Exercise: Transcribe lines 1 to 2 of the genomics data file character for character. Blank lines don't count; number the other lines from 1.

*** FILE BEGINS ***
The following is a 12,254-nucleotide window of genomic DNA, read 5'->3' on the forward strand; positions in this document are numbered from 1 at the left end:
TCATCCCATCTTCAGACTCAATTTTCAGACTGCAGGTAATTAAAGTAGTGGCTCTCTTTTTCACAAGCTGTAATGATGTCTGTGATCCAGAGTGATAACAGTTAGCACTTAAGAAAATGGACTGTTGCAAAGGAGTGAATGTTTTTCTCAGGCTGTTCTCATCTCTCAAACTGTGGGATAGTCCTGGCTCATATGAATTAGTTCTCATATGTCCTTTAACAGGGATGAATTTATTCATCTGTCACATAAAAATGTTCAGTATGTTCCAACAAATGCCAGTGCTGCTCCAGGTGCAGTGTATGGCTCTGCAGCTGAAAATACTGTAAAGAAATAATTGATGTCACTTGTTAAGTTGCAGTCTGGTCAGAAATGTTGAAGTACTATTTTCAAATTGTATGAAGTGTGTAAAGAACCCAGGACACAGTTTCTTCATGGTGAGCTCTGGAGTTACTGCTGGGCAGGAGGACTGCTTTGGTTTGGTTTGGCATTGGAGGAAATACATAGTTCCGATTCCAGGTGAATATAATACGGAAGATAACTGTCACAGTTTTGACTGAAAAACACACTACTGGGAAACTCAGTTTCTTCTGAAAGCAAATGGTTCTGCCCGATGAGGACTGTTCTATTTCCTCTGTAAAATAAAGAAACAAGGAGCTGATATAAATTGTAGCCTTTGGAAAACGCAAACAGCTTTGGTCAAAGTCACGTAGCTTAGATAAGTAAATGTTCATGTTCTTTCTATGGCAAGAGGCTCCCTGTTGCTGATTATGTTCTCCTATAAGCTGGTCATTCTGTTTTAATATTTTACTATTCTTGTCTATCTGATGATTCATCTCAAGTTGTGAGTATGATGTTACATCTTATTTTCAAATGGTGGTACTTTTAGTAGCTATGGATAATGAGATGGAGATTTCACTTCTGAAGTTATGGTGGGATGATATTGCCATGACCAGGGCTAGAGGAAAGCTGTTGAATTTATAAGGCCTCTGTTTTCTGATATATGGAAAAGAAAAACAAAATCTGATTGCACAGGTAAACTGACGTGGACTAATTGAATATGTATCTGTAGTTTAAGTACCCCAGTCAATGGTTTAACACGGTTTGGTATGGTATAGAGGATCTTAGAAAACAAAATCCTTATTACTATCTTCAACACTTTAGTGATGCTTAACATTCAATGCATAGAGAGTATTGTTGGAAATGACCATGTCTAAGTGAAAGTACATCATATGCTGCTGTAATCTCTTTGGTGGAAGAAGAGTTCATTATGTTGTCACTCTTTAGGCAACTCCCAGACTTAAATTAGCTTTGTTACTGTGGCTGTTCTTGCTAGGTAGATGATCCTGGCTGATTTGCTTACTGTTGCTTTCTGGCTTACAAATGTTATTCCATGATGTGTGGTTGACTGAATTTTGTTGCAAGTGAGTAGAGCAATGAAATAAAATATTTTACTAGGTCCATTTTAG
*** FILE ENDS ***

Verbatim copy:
The following is a 12,254-nucleotide window of genomic DNA, read 5'->3' on the forward strand; positions in this document are numbered from 1 at the left end:
TCATCCCATCTTCAGACTCAATTTTCAGACTGCAGGTAATTAAAGTAGTGGCTCTCTTTTTCACAAGCTGTAATGATGTCTGTGATCCAGAGTGATAACAGTTAGCACTTAAGAAAATGGACTGTTGCAAAGGAGTGAATGTTTTTCTCAGGCTGTTCTCATCTCTCAAACTGTGGGATAGTCCTGGCTCATATGAATTAGTTCTCATATGTCCTTTAACAGGGATGAATTTATTCATCTGTCACATAAAAATGTTCAGTATGTTCCAACAAATGCCAGTGCTGCTCCAGGTGCAGTGTATGGCTCTGCAGCTGAAAATACTGTAAAGAAATAATTGATGTCACTTGTTAAGTTGCAGTCTGGTCAGAAATGTTGAAGTACTATTTTCAAATTGTATGAAGTGTGTAAAGAACCCAGGACACAGTTTCTTCATGGTGAGCTCTGGAGTTACTGCTGGGCAGGAGGACTGCTTTGGTTTGGTTTGGCATTGGAGGAAATACATAGTTCCGATTCCAGGTGAATATAATACGGAAGATAACTGTCACAGTTTTGACTGAAAAACACACTACTGGGAAACTCAGTTTCTTCTGAAAGCAAATGGTTCTGCCCGATGAGGACTGTTCTATTTCCTCTGTAAAATAAAGAAACAAGGAGCTGATATAAATTGTAGCCTTTGGAAAACGCAAACAGCTTTGGTCAAAGTCACGTAGCTTAGATAAGTAAATGTTCATGTTCTTTCTATGGCAAGAGGCTCCCTGTTGCTGATTATGTTCTCCTATAAGCTGGTCATTCTGTTTTAATATTTTACTATTCTTGTCTATCTGATGATTCATCTCAAGTTGTGAGTATGATGTTACATCTTATTTTCAAATGGTGGTACTTTTAGTAGCTATGGATAATGAGATGGAGATTTCACTTCTGAAGTTATGGTGGGATGATATTGCCATGACCAGGGCTAGAGGAAAGCTGTTGAATTTATAAGGCCTCTGTTTTCTGATATATGGAAAAGAAAAACAAAATCTGATTGCACAGGTAAACTGACGTGGACTAATTGAATATGTATCTGTAGTTTAAGTACCCCAGTCAATGGTTTAACACGGTTTGGTATGGTATAGAGGATCTTAGAAAACAAAATCCTTATTACTATCTTCAACACTTTAGTGATGCTTAACATTCAATGCATAGAGAGTATTGTTGGAAATGACCATGTCTAAGTGAAAGTACATCATATGCTGCTGTAATCTCTTTGGTGGAAGAAGAGTTCATTATGTTGTCACTCTTTAGGCAACTCCCAGACTTAAATTAGCTTTGTTACTGTGGCTGTTCTTGCTAGGTAGATGATCCTGGCTGATTTGCTTACTGTTGCTTTCTGGCTTACAAATGTTATTCCATGATGTGTGGTTGACTGAATTTTGTTGCAAGTGAGTAGAGCAATGAAATAAAATATTTTACTAGGTCCATTTTAG